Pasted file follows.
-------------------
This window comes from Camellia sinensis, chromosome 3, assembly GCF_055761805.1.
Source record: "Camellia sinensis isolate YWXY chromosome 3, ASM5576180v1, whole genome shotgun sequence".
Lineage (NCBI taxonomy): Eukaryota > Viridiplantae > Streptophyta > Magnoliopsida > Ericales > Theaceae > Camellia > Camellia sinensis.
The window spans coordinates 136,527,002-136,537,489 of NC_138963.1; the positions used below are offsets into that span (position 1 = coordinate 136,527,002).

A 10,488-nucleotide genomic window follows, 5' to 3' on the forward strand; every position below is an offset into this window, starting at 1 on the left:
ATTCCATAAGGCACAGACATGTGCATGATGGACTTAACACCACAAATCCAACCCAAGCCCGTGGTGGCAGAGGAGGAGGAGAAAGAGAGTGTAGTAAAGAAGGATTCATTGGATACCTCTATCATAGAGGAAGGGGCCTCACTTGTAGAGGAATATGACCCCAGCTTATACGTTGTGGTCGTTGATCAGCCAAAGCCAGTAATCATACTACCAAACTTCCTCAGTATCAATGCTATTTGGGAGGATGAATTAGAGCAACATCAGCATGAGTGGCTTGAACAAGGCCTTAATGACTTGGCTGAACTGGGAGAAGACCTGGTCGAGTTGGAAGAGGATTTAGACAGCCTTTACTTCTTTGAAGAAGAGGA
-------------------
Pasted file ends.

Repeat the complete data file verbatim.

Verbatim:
This window comes from Camellia sinensis, chromosome 3, assembly GCF_055761805.1.
Source record: "Camellia sinensis isolate YWXY chromosome 3, ASM5576180v1, whole genome shotgun sequence".
Lineage (NCBI taxonomy): Eukaryota > Viridiplantae > Streptophyta > Magnoliopsida > Ericales > Theaceae > Camellia > Camellia sinensis.
The window spans coordinates 136,527,002-136,537,489 of NC_138963.1; the positions used below are offsets into that span (position 1 = coordinate 136,527,002).

A 10,488-nucleotide genomic window follows, 5' to 3' on the forward strand; every position below is an offset into this window, starting at 1 on the left:
ATTCCATAAGGCACAGACATGTGCATGATGGACTTAACACCACAAATCCAACCCAAGCCCGTGGTGGCAGAGGAGGAGGAGAAAGAGAGTGTAGTAAAGAAGGATTCATTGGATACCTCTATCATAGAGGAAGGGGCCTCACTTGTAGAGGAATATGACCCCAGCTTATACGTTGTGGTCGTTGATCAGCCAAAGCCAGTAATCATACTACCAAACTTCCTCAGTATCAATGCTATTTGGGAGGATGAATTAGAGCAACATCAGCATGAGTGGCTTGAACAAGGCCTTAATGACTTGGCTGAACTGGGAGAAGACCTGGTCGAGTTGGAAGAGGATTTAGACAGCCTTTACTTCTTTGAAGAAGAGGA